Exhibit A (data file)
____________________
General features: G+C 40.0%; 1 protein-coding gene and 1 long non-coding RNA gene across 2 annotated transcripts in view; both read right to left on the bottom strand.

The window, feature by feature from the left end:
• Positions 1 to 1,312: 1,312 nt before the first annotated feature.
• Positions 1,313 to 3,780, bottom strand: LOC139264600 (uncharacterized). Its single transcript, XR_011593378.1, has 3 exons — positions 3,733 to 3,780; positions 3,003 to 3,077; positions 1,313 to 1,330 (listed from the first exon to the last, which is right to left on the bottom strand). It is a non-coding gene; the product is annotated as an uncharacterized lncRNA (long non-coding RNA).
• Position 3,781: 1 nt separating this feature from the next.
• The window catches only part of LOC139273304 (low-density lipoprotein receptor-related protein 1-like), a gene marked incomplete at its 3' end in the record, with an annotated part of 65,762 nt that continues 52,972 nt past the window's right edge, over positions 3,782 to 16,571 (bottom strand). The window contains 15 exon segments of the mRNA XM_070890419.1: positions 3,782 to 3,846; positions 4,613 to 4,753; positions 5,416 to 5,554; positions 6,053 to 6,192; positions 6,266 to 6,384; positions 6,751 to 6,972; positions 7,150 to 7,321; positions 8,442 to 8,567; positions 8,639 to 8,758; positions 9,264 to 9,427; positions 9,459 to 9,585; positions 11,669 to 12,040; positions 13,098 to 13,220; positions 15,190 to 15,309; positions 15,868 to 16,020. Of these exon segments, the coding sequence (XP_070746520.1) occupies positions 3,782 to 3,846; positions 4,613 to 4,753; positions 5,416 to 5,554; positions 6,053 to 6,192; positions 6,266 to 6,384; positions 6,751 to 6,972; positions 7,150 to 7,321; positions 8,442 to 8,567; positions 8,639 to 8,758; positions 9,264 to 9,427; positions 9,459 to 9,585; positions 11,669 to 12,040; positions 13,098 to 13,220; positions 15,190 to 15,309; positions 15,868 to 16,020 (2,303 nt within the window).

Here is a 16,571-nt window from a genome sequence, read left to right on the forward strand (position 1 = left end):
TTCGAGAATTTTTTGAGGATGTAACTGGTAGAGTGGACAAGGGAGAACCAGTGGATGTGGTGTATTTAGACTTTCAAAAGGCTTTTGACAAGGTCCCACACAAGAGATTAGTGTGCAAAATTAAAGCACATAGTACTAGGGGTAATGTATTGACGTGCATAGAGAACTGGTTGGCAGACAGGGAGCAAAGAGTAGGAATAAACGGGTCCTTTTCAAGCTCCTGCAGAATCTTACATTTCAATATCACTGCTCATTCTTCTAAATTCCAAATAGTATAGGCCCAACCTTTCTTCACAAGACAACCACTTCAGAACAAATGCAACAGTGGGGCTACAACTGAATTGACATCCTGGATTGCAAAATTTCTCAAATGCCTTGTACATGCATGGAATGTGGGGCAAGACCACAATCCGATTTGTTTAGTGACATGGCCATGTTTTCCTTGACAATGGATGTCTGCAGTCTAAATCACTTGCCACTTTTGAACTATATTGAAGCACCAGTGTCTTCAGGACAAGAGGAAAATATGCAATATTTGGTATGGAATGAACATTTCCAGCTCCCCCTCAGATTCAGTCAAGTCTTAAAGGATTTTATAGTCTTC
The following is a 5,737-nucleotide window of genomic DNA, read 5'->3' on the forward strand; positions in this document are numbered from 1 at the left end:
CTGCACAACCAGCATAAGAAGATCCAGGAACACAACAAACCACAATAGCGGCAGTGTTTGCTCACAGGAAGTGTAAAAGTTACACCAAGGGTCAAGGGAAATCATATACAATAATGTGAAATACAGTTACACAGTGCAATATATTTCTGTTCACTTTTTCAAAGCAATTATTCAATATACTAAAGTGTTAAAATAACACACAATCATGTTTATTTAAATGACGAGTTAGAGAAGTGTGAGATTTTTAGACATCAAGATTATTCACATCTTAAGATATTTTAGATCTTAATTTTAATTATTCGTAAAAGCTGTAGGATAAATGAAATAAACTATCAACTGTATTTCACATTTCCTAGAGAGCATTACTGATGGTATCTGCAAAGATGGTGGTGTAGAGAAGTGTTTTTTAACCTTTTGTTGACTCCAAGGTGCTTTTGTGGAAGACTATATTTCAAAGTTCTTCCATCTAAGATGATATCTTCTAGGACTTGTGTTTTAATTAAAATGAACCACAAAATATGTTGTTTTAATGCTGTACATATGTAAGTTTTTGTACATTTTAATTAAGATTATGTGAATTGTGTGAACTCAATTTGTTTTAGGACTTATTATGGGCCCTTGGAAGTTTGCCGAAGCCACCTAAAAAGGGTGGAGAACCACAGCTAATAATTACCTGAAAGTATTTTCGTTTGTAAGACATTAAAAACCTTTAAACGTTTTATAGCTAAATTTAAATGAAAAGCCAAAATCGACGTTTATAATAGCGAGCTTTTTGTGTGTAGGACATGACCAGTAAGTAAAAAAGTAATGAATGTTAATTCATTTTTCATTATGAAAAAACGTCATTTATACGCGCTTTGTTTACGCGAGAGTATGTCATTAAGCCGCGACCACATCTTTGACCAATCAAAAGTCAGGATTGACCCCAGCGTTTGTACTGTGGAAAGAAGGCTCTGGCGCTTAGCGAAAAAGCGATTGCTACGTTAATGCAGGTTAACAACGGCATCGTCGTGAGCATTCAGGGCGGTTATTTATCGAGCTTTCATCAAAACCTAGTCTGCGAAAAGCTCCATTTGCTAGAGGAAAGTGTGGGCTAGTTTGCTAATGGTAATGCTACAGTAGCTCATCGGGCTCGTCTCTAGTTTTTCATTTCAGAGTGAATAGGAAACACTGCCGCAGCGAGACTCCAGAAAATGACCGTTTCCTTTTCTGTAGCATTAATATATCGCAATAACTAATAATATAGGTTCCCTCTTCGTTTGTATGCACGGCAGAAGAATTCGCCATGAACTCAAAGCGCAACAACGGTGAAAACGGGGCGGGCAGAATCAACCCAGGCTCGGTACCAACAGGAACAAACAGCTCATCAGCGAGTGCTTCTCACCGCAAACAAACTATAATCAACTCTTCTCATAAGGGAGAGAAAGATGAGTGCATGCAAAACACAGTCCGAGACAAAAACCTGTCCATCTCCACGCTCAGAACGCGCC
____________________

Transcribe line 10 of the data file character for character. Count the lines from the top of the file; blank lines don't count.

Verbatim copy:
CTGCACAACCAGCATAAGAAGATCCAGGAACACAACAAACCACAATAGCGGCAGTGTTTGCTCACAGGAAGTGTAAAAGTTACACCAAGGGTCAAGGGAAATCATATACAATAATGTGAAATACAGTTACACAGTGCAATATATTTCTGTTCACTTTTTCAAAGCAATTATTCAATATACTAAAGTGTTAAAATAACACACAATCATGTTTATTTAAATGACGAGTTAGAGAAGTGTGAGATTTTTAGACATCAAGATTATTCACATCTTAAGATATTTTAGATCTTAATTTTAATTATTCGTAAAAGCTGTAGGATAAATGAAATAAACTATCAACTGTATTTCACATTTCCTAGAGAGCATTACTGATGGTATCTGCAAAGATGGTGGTGTAGAGAAGTGTTTTTTAACCTTTTGTTGACTCCAAGGTGCTTTTGTGGAAGACTATATTTCAAAGTTCTTCCATCTAAGATGATATCTTCTAGGACTTGTGTTTTAATTAAAATGAACCACAAAATATGTTGTTTTAATGCTGTACATATGTAAGTTTTTGTACATTTTAATTAAGATTATGTGAATTGTGTGAACTCAATTTGTTTTAGGACTTATTATGGGCCCTTGGAAGTTTGCCGAAGCCACCTAAAAAGGGTGGAGAACCACAGCTAATAATTACCTGAAAGTATTTTCGTTTGTAAGACATTAAAAACCTTTAAACGTTTTATAGCTAAATTTAAATGAAAAGCCAAAATCGACGTTTATAATAGCGAGCTTTTTGTGTGTAGGACATGACCAGTAAGTAAAAAAGTAATGAATGTTAATTCATTTTTCATTATGAAAAAACGTCATTTATACGCGCTTTGTTTACGCGAGAGTATGTCATTAAGCCGCGACCACATCTTTGACCAATCAAAAGTCAGGATTGACCCCAGCGTTTGTACTGTGGAAAGAAGGCTCTGGCGCTTAGCGAAAAAGCGATTGCTACGTTAATGCAGGTTAACAACGGCATCGTCGTGAGCATTCAGGGCGGTTATTTATCGAGCTTTCATCAAAACCTAGTCTGCGAAAAGCTCCATTTGCTAGAGGAAAGTGTGGGCTAGTTTGCTAATGGTAATGCTACAGTAGCTCATCGGGCTCGTCTCTAGTTTTTCATTTCAGAGTGAATAGGAAACACTGCCGCAGCGAGACTCCAGAAAATGACCGTTTCCTTTTCTGTAGCATTAATATATCGCAATAACTAATAATATAGGTTCCCTCTTCGTTTGTATGCACGGCAGAAGAATTCGCCATGAACTCAAAGCGCAACAACGGTGAAAACGGGGCGGGCAGAATCAACCCAGGCTCGGTACCAACAGGAACAAACAGCTCATCAGCGAGTGCTTCTCACCGCAAACAAACTATAATCAACTCTTCTCATAAGGGAGAGAAAGATGAGTGCATGCAAAACACAGTCCGAGACAAAAACCTGTCCATCTCCACGCTCAGAACGCGCC